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A reply to Lucifers Counsel

A reply to Lucifers Counsel

Bar & Bench

Dear Anuj, Being involved in IDIA and Donnie’s case from the initial stages, may I take this opportunity to point out to you and the readers of Bar & Bench, facts, which have been overlooked or perhaps not considered when you wrote this critique on the entire episode relating to Donnie.

By Diptoshree Basu

Dear Anuj,

Being involved in IDIA and Donnie’s case from the initial stages, may I take this opportunity to point out to you and the readers of Bar & Bench, facts, which have been overlooked or perhaps not considered when you wrote this critique on the entire episode relating to Donnie. While your commitment towards ensuring transparency in the functioning of institutions deserves appreciation, I do not think that Donnie’s case is a fit example to bring out this issue before the stakeholders within the legal industry.

For the sake of clarity, let me address each of my concerns in separate points.

The outcome of this petition was published in the media already and there is no ambiguity around it. GNLU has promised to remove the rule from its prospectus in future. Please see the Times of India article, which mentions the same. Dr. Mukul Sinha, in the interview, has also mentioned that “the question is not just about Donnie. It is about the arbitrary nature of the clause.”

There is no question of any ‘discretionary power’ being exercised to grant admission to one candidate here. The rule mentioned in the GNLU prospectus did not have any force of law since it was not a part of the GNLU Regulations, 2009 neither did the Executive Council adopt this rule as an amendment to the Regulations by following the due process of law (as would be evident from the GNLU Executive Council Minutes of Meeting dated Friday, 16 December 2011 that adopted the contents to be submitted for the CLAT brochure). The minutes of the Meeting was attached to the Writ Petition as annexure, which was published by us on the IDIA website.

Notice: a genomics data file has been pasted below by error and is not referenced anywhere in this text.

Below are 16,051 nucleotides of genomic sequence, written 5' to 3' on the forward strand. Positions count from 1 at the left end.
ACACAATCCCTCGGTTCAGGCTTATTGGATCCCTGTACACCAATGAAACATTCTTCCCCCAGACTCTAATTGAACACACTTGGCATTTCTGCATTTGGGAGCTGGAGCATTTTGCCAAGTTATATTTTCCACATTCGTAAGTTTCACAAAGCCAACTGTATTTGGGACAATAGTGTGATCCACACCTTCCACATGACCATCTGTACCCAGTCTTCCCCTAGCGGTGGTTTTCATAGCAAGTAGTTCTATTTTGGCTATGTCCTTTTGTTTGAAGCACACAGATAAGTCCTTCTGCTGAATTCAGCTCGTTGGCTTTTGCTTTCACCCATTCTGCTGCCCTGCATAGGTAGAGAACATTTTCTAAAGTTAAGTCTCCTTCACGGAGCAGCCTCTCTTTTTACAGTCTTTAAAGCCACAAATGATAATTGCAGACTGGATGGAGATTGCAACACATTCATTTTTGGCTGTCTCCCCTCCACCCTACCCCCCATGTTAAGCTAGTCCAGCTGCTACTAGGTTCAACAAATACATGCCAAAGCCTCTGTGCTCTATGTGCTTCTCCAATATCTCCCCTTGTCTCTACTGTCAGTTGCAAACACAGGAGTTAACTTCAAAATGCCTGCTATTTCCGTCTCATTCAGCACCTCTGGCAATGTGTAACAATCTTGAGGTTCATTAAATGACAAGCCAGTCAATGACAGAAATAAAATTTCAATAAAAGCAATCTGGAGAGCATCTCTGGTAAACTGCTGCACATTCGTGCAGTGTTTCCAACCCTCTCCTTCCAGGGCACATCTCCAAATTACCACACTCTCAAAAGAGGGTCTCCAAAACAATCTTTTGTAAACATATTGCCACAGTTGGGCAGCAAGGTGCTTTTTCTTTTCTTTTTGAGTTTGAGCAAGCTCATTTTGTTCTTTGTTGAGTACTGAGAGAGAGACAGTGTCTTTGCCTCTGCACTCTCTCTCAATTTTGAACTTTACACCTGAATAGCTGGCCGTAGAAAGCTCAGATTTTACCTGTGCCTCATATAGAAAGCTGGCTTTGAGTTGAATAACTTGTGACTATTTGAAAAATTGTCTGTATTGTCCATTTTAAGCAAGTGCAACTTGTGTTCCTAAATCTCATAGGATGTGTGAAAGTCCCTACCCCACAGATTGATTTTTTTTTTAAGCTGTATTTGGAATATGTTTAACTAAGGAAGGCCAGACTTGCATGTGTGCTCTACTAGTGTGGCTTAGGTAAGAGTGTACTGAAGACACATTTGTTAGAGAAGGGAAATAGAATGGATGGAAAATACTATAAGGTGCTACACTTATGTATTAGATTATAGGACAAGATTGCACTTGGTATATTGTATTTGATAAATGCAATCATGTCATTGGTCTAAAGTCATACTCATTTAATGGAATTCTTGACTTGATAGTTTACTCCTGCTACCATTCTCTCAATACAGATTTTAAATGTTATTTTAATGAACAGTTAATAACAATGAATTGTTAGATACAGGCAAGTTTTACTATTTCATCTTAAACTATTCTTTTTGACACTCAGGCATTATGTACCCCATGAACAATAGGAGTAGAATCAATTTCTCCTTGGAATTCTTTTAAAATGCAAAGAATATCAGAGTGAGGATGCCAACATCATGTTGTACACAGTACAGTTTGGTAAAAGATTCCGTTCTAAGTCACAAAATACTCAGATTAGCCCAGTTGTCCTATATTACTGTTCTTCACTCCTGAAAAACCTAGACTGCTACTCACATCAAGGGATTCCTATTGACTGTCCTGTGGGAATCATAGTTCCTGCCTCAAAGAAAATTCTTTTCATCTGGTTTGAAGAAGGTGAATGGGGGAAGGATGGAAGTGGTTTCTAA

The Rule itself being non est, leaves no room for a possibility of the head of the institution using his discretion to grant admission to a particular student. Admission into GNLU was Donnie’s right by virtue of his commendable CLAT scores.

This case is not an exception made for any particular student, by an institution using its discretionary power. As is evident from Mr. Bimal Patel’s letter, published earlier by Bar & Bench here, GNLU finally considered Donnie’s representation and took a decision to remove the rule from the prospectus. It is therefore evident that the benefits of such a move would be available to every student in future, and not just to Donnie. We, at IDIA, did not see any reason to continue with the litigation, since our concerns were suitably addressed by GNLU, albeit after significant hours spent in convincing them and several eminent lawyers issuing their opinions on the legal standing of the Rule which the University was seeking to impose.

In a perfect world, we would prefer to have an institutions which would take care not to introduce such arbitrary rules (even if my mistake) in their governing charters. However, once such mistake has been pointed out, very few institutions have the courage and the integrity to revisit their decision and undo the damage that has been caused. Instead of labelling it as regressive, I would applaud Mr. Patel for taking the most honourable step and removing the rule from the brochure.